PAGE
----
One of the most heart-wrenching moments I've ever had as a mom was when my 3-year-old son actually grabbed my face, turned it away from the laptop screen I was fixed on and pointed me right at his big brown eyes so I'd pay attention to what he had been trying to tell me.
That's when it hit me. There are some basic rules of engagement -- common courtesies, really -- that my kids deserve.
If you find that the distractions of your grown-up world can sometimes get in the way of genuinely connecting with your kids, follow these rules of engagement to get back on track.
Plan time in your day, every day, to completely unplug and connect with your kids. Ditch anything with a battery or plug, and make that designated time all about bonding. For younger children, it's fun to let them pick what you'll do each day. Dinner is also a great go-to unplugged time. Gather at the dinner table -- sans TV, phones or video games -- and engage your kids in conversation about all the things that are going on in their lives. Sprinkle in some open-ended questions to get them to share with you about school, friends and their interests.
Are you happy?
When I was growing up, every so often my mom would randomly ask me, "Are you happy? Is life going good for you?" I was a pretty happy-go-lucky kid, so the answer was almost always yes, but I loved that she asked. It made me feel important and really served as a jumping-off point for me to confide in her about all the things happening in my world.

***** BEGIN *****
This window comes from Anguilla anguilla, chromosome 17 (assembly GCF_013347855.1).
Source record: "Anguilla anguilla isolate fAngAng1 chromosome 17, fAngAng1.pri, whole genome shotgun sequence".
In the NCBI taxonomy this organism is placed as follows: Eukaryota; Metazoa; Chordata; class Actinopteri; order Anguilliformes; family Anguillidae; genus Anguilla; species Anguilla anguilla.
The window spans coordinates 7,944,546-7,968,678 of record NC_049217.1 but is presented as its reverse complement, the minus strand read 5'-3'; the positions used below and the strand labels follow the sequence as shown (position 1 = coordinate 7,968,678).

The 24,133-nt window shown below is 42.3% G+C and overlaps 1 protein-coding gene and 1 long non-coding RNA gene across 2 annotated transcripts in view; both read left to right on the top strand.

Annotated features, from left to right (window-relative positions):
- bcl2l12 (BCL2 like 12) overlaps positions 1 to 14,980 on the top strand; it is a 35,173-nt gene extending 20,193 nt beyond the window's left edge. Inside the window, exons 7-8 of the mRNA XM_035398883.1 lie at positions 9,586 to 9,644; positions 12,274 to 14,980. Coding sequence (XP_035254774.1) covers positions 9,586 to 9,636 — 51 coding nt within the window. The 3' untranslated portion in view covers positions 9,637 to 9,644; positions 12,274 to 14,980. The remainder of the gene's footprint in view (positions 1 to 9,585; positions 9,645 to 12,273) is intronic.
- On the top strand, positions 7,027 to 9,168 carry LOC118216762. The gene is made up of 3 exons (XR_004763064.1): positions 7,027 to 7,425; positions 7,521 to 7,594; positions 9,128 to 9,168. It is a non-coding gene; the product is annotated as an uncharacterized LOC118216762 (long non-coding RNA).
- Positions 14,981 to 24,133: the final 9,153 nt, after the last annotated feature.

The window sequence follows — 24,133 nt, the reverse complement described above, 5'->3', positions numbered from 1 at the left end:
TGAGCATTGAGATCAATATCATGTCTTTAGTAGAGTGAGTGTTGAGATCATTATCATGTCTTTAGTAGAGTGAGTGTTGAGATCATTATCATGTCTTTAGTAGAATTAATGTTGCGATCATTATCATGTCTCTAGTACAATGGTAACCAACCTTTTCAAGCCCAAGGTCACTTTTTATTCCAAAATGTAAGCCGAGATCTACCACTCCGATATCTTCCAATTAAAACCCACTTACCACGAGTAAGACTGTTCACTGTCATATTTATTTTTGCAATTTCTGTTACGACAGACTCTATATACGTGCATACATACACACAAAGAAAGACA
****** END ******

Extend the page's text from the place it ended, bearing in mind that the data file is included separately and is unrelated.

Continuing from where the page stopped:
I've started asking my kids if they're happy and sometimes the answers my son comes up with are hysterical, like, "Yes, because superheroes save the day." Other times, he melts my heart with answers like, "Yes, because you love me."
Questions like these, or even "What one thing made you really happy today?" are a great way to open dialogue and connect with your kids.
Get down and make eye contact
The biggest lesson my son taught me that day was how important eye contact was to him. Non-verbal communication like eye contact is critical because it gives them affirmation that they have your full attention.
Unfortunately, it can be too easy to "Yes, honey" your kids while you flip through your iPhone or gaze away at the TV after a long day. Next time your child is trying to get your attention, take a few extra seconds to squat or kneel down to their level, so you're eye-to-eye, and truly hear them out.
One of the most rewarding things that came out of the experience I had with my son was not only the awareness that I now have about how I'm communicating with my kids, but also what it taught him about the importance of eye contact. Now when he has something he really needs to communicate, I notice how he seeks to establish eye contact. At 3 years old, he already gets what apparently took me three decades, two communication degrees and one very humbling experience, before I truly understood.